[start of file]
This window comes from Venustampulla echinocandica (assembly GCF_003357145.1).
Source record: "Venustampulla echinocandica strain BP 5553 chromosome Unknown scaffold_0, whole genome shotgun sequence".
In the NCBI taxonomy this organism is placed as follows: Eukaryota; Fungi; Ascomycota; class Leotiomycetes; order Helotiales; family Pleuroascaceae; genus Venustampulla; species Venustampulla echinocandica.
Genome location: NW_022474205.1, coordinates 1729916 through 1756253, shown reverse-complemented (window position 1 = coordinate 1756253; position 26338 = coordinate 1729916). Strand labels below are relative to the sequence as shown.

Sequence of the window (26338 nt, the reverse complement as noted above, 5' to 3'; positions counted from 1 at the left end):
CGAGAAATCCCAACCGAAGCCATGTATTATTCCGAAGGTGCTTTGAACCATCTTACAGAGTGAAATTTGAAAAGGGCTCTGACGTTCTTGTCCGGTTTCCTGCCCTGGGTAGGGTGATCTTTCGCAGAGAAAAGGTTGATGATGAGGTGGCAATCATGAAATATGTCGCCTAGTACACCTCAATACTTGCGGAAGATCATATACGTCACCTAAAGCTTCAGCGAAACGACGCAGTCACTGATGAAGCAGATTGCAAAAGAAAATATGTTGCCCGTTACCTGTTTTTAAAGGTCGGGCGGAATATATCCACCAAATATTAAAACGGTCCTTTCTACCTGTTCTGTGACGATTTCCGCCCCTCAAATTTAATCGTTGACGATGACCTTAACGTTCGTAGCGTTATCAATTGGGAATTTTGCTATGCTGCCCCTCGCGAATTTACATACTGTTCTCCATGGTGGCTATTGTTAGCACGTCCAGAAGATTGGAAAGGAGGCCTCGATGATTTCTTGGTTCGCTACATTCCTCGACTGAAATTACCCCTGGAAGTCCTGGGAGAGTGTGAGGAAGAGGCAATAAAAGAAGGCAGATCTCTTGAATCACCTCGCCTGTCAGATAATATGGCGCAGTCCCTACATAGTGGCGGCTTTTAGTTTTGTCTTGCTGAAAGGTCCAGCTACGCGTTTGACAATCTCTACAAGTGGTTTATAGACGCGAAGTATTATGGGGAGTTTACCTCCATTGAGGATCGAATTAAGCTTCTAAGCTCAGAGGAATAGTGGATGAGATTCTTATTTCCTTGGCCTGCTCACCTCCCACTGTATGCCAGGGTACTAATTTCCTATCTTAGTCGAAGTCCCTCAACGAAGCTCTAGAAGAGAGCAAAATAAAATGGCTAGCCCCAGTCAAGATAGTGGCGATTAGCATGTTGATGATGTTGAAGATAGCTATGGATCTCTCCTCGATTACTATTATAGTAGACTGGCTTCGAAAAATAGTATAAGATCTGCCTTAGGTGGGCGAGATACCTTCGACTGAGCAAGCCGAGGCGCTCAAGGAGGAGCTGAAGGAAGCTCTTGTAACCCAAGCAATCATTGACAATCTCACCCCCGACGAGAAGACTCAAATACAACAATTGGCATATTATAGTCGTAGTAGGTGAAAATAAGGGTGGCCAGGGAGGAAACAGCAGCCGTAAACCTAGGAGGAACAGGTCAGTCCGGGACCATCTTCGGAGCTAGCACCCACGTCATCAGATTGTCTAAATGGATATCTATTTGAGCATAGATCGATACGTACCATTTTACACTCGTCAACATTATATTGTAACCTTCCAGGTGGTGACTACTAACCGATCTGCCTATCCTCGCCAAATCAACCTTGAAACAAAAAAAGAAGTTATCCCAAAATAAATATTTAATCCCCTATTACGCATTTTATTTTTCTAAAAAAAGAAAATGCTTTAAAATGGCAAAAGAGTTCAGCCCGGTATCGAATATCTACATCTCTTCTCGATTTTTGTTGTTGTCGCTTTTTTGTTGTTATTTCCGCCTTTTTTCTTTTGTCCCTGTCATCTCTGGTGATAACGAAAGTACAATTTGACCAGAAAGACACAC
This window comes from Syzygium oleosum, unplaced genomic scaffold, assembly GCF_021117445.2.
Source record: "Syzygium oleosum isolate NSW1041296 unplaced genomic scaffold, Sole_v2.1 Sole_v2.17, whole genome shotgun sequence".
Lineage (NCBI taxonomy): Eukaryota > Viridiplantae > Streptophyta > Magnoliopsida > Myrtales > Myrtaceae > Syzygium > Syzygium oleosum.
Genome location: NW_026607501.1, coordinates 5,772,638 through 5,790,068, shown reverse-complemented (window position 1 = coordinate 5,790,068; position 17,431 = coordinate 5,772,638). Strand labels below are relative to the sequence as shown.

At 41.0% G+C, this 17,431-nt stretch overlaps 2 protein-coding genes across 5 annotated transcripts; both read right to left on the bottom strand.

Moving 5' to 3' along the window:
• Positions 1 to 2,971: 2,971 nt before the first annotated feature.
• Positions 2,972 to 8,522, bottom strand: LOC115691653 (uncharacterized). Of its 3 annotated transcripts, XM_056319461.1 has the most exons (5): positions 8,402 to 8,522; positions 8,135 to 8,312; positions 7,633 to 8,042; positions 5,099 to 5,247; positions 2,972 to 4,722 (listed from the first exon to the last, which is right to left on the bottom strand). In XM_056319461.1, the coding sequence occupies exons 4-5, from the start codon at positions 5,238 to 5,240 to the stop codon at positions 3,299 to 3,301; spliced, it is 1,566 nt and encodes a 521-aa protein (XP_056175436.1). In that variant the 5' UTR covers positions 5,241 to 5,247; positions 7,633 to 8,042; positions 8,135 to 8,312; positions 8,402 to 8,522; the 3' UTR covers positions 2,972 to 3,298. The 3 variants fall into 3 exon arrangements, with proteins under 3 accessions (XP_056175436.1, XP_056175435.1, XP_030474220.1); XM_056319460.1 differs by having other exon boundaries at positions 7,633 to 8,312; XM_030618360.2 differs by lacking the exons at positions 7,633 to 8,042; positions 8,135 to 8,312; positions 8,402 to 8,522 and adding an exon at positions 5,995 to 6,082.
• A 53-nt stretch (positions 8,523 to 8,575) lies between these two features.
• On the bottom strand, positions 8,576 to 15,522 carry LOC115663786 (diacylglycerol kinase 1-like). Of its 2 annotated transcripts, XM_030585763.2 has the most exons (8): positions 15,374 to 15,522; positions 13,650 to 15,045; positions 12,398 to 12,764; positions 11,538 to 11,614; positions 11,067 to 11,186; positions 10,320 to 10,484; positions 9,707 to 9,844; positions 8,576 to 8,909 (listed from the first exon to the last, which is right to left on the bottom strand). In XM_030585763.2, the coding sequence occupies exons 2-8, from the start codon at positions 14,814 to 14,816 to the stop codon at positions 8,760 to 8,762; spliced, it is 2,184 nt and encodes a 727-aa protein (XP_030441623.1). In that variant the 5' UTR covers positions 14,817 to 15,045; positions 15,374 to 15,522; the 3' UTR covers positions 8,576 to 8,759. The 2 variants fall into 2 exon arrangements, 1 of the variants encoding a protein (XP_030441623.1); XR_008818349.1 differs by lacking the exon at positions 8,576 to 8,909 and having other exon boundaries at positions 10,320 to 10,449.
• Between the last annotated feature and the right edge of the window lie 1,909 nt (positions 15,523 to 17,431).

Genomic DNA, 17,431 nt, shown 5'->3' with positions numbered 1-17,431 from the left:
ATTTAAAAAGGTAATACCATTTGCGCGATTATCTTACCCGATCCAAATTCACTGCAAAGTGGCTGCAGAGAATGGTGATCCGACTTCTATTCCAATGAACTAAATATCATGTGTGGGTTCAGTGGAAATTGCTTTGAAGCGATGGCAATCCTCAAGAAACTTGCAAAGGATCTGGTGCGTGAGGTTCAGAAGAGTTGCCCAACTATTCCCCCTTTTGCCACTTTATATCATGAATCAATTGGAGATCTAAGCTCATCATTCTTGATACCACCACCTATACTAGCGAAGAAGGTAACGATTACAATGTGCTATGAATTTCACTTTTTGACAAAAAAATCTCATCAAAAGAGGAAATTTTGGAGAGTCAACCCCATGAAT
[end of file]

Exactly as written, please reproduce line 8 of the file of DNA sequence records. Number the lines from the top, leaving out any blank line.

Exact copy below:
Source record: "Syzygium oleosum isolate NSW1041296 unplaced genomic scaffold, Sole_v2.1 Sole_v2.17, whole genome shotgun sequence".